ED: We’ve talked a bit about the shape and form of the vessels, but you also decided to make Kaolin in—and name it after—porcelain. And it’s interesting because people are eating off of their fine china, or stocking their cupboards with it out of a sense of decorum or propriety as you mentioned, Farrah, but that’s become so disconnected from the history of the material and its history in China, specifically. What was it like to dive into that manufacturing legacy when developing this collection?
AH: I think it’s beautiful to remember china as a word for quality. I do think it’s interesting that porcelain itself became synonymous and interchangeable with the word china, just because it’s one of the original sources of the highest quality porcelain. But it was also important for us when we were coming up with the name Kaolin that it be something standalone from Tortuga or Farrah Sit. For us, we wanted something that actually reminded us of the base material of porcelain, which is a white silicate clay.
FS: We actually used the facility that Light + Ladder has been working with for many years now. The woman who owns it also went RISD, the school that I went to, and they create their own porcelain in Vermont. The studio sources all of their energy from noncarbon-based energy sources, and the building buys additional solar energy. It’s a super eco-friendly space, which is unheard of when you’re talking about firing ceramics to a couple of thousand degrees. It’s just a really special situation that we have up there.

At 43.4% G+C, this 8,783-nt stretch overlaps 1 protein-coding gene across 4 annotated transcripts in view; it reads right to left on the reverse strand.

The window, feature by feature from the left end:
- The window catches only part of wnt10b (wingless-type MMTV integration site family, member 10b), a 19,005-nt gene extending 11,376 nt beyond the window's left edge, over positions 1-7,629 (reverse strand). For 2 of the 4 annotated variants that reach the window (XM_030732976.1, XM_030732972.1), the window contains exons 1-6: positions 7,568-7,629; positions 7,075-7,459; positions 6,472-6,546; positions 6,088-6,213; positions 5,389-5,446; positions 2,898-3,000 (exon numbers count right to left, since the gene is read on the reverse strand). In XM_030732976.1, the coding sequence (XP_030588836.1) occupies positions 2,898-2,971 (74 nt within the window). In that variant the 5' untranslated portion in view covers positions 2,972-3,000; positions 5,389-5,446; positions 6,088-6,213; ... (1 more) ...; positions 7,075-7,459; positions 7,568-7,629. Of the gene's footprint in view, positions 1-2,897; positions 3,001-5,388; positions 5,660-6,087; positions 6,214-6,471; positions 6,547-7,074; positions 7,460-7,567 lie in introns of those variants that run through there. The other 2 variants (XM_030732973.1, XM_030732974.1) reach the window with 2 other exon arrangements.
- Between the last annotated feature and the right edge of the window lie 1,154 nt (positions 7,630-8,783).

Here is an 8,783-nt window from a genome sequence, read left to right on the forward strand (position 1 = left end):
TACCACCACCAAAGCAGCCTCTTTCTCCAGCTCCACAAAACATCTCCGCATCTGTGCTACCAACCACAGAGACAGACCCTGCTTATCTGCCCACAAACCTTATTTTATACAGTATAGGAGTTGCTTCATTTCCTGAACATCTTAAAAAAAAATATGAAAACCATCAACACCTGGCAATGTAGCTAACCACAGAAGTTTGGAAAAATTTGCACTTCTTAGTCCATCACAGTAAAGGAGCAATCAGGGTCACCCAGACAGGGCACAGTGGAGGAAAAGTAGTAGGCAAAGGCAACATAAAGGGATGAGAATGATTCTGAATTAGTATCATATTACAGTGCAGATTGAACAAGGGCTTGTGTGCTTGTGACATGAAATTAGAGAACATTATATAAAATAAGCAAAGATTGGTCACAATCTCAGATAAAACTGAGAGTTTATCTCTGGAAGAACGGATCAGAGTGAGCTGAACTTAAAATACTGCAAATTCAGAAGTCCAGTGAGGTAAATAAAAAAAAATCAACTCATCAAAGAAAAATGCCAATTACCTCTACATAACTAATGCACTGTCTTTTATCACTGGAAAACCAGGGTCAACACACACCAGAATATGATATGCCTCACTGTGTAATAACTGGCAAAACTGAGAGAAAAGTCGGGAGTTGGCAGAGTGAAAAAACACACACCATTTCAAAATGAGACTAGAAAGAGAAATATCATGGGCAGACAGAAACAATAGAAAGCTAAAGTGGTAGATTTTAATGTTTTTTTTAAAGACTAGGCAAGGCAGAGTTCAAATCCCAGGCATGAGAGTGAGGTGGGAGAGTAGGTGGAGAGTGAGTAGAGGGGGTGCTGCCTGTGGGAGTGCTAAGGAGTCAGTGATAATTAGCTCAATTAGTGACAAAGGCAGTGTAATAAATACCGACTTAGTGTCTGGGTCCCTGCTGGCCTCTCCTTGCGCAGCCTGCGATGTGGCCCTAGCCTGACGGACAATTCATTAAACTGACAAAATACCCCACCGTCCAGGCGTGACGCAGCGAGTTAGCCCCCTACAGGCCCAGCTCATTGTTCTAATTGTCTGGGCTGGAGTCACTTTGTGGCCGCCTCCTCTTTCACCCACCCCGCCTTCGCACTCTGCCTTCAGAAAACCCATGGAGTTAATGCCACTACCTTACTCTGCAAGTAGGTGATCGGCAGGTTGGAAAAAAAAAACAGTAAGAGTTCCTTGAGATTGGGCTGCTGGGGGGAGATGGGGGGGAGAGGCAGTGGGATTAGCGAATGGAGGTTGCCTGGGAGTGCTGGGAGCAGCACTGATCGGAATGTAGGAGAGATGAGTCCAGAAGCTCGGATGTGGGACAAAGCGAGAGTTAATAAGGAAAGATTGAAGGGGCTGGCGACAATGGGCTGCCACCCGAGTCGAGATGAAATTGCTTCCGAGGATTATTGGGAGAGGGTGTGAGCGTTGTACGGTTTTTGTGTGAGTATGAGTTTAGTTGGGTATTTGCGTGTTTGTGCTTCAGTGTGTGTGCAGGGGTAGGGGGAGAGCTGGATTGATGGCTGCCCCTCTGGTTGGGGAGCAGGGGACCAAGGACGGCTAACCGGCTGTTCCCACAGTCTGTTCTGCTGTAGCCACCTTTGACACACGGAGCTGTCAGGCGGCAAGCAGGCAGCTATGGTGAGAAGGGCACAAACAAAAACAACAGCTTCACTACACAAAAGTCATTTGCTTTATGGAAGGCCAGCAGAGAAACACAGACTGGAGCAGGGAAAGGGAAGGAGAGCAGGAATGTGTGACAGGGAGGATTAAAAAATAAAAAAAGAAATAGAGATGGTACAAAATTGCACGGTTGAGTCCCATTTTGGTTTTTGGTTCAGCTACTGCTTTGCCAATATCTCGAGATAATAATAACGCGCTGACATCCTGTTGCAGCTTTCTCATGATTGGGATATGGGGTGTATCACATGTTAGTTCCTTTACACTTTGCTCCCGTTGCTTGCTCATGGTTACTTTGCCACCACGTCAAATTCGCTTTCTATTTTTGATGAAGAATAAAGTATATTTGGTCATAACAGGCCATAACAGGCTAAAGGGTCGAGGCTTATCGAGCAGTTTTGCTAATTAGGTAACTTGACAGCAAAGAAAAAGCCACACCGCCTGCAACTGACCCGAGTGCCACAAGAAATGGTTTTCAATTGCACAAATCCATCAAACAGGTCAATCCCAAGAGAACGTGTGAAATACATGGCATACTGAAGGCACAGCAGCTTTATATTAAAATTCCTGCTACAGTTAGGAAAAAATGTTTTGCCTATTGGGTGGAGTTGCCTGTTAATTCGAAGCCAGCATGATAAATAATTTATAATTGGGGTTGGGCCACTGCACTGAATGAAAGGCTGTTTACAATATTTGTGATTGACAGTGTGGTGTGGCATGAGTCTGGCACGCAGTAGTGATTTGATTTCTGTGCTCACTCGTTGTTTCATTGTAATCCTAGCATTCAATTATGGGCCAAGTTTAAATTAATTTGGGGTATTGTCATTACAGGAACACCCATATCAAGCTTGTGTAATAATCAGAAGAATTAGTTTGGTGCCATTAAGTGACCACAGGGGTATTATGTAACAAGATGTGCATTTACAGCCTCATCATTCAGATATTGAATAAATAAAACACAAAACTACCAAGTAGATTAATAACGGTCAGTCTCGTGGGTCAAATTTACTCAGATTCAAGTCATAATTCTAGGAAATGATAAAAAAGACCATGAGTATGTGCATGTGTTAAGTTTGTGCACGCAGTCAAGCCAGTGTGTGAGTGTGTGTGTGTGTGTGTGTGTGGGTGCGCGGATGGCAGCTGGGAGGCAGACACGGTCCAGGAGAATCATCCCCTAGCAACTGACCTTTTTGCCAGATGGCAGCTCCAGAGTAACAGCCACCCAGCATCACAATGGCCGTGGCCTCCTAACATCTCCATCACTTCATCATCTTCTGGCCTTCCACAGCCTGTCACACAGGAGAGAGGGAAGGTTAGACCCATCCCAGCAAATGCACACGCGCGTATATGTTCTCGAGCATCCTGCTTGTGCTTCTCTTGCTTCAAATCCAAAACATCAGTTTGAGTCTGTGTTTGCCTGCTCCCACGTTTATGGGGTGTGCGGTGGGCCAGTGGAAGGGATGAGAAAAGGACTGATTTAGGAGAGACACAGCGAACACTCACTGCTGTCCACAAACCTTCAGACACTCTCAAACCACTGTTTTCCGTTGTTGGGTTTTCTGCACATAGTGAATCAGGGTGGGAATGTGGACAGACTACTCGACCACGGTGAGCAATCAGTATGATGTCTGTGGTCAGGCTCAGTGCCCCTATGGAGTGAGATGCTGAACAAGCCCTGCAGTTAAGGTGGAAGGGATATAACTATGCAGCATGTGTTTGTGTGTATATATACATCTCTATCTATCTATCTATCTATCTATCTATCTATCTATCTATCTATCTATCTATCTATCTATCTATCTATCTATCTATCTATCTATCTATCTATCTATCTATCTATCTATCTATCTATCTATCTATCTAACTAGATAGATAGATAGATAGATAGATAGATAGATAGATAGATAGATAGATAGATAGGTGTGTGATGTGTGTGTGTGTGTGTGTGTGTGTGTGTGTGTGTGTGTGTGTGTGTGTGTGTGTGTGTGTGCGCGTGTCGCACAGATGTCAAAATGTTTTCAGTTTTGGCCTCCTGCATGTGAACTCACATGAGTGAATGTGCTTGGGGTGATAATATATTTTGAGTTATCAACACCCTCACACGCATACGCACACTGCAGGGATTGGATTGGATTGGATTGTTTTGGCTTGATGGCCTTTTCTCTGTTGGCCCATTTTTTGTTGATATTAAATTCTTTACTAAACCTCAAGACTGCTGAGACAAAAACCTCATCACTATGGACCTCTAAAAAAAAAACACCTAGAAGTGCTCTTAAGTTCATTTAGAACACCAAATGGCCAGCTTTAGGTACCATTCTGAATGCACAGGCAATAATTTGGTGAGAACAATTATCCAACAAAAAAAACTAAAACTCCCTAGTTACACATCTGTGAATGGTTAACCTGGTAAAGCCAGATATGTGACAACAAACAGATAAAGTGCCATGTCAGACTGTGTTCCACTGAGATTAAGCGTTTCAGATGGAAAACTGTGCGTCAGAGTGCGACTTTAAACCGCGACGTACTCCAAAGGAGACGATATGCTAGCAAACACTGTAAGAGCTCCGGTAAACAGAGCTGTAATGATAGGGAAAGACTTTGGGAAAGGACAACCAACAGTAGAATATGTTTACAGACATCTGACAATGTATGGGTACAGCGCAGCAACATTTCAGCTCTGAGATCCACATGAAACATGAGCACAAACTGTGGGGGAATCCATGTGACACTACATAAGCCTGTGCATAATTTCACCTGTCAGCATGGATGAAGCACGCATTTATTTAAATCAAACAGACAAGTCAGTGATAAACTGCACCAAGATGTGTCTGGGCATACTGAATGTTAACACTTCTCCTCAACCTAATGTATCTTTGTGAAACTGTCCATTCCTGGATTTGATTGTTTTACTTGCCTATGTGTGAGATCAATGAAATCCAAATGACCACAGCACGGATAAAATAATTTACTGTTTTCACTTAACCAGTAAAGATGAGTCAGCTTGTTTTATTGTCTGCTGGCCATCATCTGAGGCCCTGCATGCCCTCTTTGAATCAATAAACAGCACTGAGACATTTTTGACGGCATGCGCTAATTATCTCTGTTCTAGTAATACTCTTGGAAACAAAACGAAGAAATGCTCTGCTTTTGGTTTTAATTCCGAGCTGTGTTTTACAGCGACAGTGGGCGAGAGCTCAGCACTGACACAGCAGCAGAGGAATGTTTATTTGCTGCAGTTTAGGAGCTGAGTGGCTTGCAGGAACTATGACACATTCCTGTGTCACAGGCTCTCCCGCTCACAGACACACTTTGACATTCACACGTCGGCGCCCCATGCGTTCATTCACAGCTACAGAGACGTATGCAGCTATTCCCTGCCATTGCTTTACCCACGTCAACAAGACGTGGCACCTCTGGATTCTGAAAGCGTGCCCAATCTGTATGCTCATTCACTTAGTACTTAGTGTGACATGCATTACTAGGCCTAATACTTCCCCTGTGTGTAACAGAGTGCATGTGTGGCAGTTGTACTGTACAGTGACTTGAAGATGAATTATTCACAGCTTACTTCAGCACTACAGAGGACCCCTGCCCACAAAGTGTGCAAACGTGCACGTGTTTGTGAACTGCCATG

ED: How do you hope this collection will be received?
FS: Designers create tomorrow’s relics. They make up stories about what a civilization valued. If we could decide today, hey, let’s not miss these moments that we can gather together and appreciate time and appreciate these spaces, then let’s do it. To actually own pieces that you take care of for a longer period of time. Porcelain is the most dense version of ceramic, so it’s really hard to break. And just keeping things longer, not even the objects, but Mother Earth and our relationships with each other. I think it’s all about the harmony between all these elements, between the objects, the earth, and our relationships to each other.
AH: I think that being able to hopefully communicate to people who want to buy the collection, or not, just how much love and nourishment Farrah and I get from Asian cuisine and Asian culture, and how they can participate in that by just learning this little bit. I think that would be a wonderful result from this. All of these pieces can just as beautifully work on a Western table, but how do you tell that story? And did we want to dilute our own story to do so? Anyone can see that a platter is a platter or a bowl can be a bowl. But for us, it was important to share the intentionality of how Kaolin came to be and then to allow people to use it however they see fit. It is called a rice bowl in our culture, but when you gather you can use it for absolutely anything you want. Community is such a huge part of this collection. Community means there’s an extra seat at the table for anyone to come in.